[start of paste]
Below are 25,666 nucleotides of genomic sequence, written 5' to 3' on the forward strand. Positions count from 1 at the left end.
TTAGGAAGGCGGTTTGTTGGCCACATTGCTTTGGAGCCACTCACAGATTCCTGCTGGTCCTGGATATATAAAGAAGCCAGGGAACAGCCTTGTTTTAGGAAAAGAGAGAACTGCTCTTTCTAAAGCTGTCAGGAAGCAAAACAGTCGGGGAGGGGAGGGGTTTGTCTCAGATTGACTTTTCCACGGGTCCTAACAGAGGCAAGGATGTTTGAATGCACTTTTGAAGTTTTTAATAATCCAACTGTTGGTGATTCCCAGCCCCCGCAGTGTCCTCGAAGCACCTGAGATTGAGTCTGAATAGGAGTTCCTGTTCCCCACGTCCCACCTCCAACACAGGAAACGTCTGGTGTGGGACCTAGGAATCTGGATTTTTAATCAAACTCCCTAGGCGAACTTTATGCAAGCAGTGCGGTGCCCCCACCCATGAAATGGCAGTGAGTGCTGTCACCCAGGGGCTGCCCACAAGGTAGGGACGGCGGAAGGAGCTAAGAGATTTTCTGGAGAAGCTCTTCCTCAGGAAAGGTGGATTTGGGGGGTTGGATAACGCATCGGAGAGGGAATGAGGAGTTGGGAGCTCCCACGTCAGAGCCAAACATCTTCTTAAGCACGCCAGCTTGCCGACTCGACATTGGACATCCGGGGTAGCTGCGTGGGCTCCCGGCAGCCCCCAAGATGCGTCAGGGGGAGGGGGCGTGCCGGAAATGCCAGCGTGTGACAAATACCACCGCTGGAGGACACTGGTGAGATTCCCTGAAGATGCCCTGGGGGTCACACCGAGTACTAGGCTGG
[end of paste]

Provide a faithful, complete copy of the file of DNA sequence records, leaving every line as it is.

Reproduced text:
Below are 25,666 nucleotides of genomic sequence, written 5' to 3' on the forward strand. Positions count from 1 at the left end.
TTAGGAAGGCGGTTTGTTGGCCACATTGCTTTGGAGCCACTCACAGATTCCTGCTGGTCCTGGATATATAAAGAAGCCAGGGAACAGCCTTGTTTTAGGAAAAGAGAGAACTGCTCTTTCTAAAGCTGTCAGGAAGCAAAACAGTCGGGGAGGGGAGGGGTTTGTCTCAGATTGACTTTTCCACGGGTCCTAACAGAGGCAAGGATGTTTGAATGCACTTTTGAAGTTTTTAATAATCCAACTGTTGGTGATTCCCAGCCCCCGCAGTGTCCTCGAAGCACCTGAGATTGAGTCTGAATAGGAGTTCCTGTTCCCCACGTCCCACCTCCAACACAGGAAACGTCTGGTGTGGGACCTAGGAATCTGGATTTTTAATCAAACTCCCTAGGCGAACTTTATGCAAGCAGTGCGGTGCCCCCACCCATGAAATGGCAGTGAGTGCTGTCACCCAGGGGCTGCCCACAAGGTAGGGACGGCGGAAGGAGCTAAGAGATTTTCTGGAGAAGCTCTTCCTCAGGAAAGGTGGATTTGGGGGGTTGGATAACGCATCGGAGAGGGAATGAGGAGTTGGGAGCTCCCACGTCAGAGCCAAACATCTTCTTAAGCACGCCAGCTTGCCGACTCGACATTGGACATCCGGGGTAGCTGCGTGGGCTCCCGGCAGCCCCCAAGATGCGTCAGGGGGAGGGGGCGTGCCGGAAATGCCAGCGTGTGACAAATACCACCGCTGGAGGACACTGGTGAGATTCCCTGAAGATGCCCTGGGGGTCACACCGAGTACTAGGCTGG